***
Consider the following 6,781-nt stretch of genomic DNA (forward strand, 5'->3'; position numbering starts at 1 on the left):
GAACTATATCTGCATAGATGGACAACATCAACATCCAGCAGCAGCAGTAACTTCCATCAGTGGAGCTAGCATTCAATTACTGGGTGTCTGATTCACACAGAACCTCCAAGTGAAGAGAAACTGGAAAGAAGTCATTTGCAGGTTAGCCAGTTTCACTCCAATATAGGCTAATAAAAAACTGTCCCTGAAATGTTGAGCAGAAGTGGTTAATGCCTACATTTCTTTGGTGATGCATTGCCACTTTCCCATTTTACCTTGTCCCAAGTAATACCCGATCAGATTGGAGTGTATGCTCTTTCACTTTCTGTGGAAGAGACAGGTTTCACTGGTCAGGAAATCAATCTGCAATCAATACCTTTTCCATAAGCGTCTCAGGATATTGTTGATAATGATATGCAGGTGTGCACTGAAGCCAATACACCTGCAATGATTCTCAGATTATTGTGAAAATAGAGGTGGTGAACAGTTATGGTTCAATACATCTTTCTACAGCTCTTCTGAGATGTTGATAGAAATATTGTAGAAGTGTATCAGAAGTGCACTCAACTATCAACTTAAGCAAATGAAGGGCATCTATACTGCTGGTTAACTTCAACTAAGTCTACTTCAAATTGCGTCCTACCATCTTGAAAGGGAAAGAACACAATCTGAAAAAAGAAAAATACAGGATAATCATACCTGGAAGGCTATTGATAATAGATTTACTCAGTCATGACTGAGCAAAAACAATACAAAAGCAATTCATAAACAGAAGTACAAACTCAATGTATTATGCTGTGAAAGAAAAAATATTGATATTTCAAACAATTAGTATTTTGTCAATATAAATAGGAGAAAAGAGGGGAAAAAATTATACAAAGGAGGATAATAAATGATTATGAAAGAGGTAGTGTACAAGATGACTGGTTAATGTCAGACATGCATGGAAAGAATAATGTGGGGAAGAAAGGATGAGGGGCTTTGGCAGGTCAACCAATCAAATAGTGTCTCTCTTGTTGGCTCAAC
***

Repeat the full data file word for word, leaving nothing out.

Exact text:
Consider the following 6,781-nt stretch of genomic DNA (forward strand, 5'->3'; position numbering starts at 1 on the left):
GAACTATATCTGCATAGATGGACAACATCAACATCCAGCAGCAGCAGTAACTTCCATCAGTGGAGCTAGCATTCAATTACTGGGTGTCTGATTCACACAGAACCTCCAAGTGAAGAGAAACTGGAAAGAAGTCATTTGCAGGTTAGCCAGTTTCACTCCAATATAGGCTAATAAAAAACTGTCCCTGAAATGTTGAGCAGAAGTGGTTAATGCCTACATTTCTTTGGTGATGCATTGCCACTTTCCCATTTTACCTTGTCCCAAGTAATACCCGATCAGATTGGAGTGTATGCTCTTTCACTTTCTGTGGAAGAGACAGGTTTCACTGGTCAGGAAATCAATCTGCAATCAATACCTTTTCCATAAGCGTCTCAGGATATTGTTGATAATGATATGCAGGTGTGCACTGAAGCCAATACACCTGCAATGATTCTCAGATTATTGTGAAAATAGAGGTGGTGAACAGTTATGGTTCAATACATCTTTCTACAGCTCTTCTGAGATGTTGATAGAAATATTGTAGAAGTGTATCAGAAGTGCACTCAACTATCAACTTAAGCAAATGAAGGGCATCTATACTGCTGGTTAACTTCAACTAAGTCTACTTCAAATTGCGTCCTACCATCTTGAAAGGGAAAGAACACAATCTGAAAAAAGAAAAATACAGGATAATCATACCTGGAAGGCTATTGATAATAGATTTACTCAGTCATGACTGAGCAAAAACAATACAAAAGCAATTCATAAACAGAAGTACAAACTCAATGTATTATGCTGTGAAAGAAAAAATATTGATATTTCAAACAATTAGTATTTTGTCAATATAAATAGGAGAAAAGAGGGGAAAAAATTATACAAAGGAGGATAATAAATGATTATGAAAGAGGTAGTGTACAAGATGACTGGTTAATGTCAGACATGCATGGAAAGAATAATGTGGGGAAGAAAGGATGAGGGGCTTTGGCAGGTCAACCAATCAAATAGTGTCTCTCTTGTTGGCTCAAC